Scarborough Go To Dust

Scarborough have always maintained a position close to my heart. Seaside town, nice little ground and when in 1987 they became the first club to claim automatic promotion to the Football League from the Conference they did it with Bradford City Legend Ces Podd at right back. They were a nice little club.

And for a little club they made some progress. After promotion they were bought up by a guy who had recently sold lighter company Ronson and he moved them forward a little before reaching what he perceived to be a ceiling and closing the coffers. He ended up swapping the club for another who he believed would not be held back by the little club tag that Boro always had and moved into Bradford City. That man was Geoffrey Richmond. The rest of that story you know.

The rest of the Scarborough story ended this morning at the High Court in Leeds with debts of £2.5m pushing the ailing team out of business. A statement from the club said it all

While it is sad to see the demise of a club with a proud history of 128 years, the club’s finances have for a number of years been in a very poor state and the company has been in and out of various insolvency proceedings.

Scarborough tried to sell the stadium but could not. The Judge noted that the early winding up would allow the Supporters Trust to form a new club and carry on the tradition of football. 128 years of tradition to be exact.

Scarborough has been in the League until 1999 and were in the UniBond League for next season after two relegations. At the top of that the larger league Watford took away £20m for finishing bottom. Next season £60m will do to the final placed club. The creeping mismanagement of Boro’s finances are one thing – business of football is often characterised by how badly it is done – but what we have here is a club starving to death on the outskirts of the richest City in the country. A drive past Black Fryer’s Bridge says we can do this is life but I hope that football could be an escape from those harsh realities.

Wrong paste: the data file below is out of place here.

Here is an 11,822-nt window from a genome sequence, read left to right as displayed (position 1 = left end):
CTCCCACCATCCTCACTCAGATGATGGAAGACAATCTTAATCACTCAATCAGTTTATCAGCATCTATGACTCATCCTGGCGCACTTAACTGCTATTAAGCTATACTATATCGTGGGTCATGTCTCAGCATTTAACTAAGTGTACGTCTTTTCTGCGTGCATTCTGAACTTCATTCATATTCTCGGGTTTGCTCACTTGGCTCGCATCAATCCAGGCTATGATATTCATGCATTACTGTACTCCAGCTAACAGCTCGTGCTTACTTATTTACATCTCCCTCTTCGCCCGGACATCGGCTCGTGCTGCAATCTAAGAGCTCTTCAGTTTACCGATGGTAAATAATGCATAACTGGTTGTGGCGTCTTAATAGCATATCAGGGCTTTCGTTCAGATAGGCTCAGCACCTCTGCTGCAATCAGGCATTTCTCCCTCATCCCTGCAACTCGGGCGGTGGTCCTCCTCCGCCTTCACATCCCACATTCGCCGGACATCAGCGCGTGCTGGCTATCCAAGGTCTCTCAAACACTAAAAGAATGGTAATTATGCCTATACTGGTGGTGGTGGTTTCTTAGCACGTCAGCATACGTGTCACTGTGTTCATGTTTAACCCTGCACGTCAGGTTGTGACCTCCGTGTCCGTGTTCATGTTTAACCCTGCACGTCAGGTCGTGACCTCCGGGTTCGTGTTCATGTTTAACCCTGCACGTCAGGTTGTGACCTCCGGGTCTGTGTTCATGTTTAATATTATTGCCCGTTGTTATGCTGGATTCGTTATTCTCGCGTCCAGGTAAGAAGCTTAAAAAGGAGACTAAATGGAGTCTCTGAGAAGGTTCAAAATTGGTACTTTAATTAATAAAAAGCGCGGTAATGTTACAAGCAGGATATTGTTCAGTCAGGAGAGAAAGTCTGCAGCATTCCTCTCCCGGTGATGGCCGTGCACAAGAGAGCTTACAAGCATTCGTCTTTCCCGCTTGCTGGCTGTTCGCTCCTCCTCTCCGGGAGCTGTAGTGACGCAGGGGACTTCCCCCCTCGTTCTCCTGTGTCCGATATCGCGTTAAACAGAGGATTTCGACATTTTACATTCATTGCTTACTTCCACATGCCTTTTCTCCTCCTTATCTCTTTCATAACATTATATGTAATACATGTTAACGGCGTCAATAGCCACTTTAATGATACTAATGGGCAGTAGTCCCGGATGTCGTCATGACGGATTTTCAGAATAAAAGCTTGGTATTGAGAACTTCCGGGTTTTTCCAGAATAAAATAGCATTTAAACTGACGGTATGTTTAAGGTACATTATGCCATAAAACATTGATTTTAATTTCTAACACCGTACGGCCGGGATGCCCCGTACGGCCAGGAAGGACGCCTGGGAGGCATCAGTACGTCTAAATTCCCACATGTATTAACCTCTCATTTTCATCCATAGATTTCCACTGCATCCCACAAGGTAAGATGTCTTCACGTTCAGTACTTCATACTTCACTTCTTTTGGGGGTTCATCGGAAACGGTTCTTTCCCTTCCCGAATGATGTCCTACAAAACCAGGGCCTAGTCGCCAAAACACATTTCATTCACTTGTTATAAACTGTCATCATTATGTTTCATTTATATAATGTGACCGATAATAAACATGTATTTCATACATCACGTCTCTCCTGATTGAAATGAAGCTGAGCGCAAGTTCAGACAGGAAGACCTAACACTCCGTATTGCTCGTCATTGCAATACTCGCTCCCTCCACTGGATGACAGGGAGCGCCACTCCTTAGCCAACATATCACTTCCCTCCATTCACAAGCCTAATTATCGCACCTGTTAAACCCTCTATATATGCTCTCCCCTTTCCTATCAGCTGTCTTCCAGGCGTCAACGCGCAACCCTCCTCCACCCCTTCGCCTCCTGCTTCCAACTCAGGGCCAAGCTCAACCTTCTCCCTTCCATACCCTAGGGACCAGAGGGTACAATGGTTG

There is something fundamentally wrong with the way that football works. Scarborough crash while others boom and the laws put into place to protect the game and it’s institutions are woefully inadequate being used to punish the weak in the case of Rotherham last season and reward the cunning. Leeds United, I refer to thee.

Every attempt to put a rule in place that could have been put in place to help the clubs who suffer in administration has been thwarted by opportunists such as Ken Bates at Leeds or the Leicester City directors that walked away from Filbert Street. Geoffrey Richmond’s plan to readdress the situation in 2001 was good sense from the wrong mouthpiece.

Richmond’s plan was to let football get its house in order post-ITV Digital by offering new contracts and making redundant players who would not sign them. It was a harsh way of ripping up a deal and the worry for some that prized assets would use this contract freedom to leave for The Premiership on free transfer scupperred it. Clubs like Scarborough ended up on a slow route to extinction and for whatever reason could not find a way off it.

A historical anomaly – and a worthwhile footnote – that it was Geoffrey Richmond’s attempts to make football law that could have saved his old club.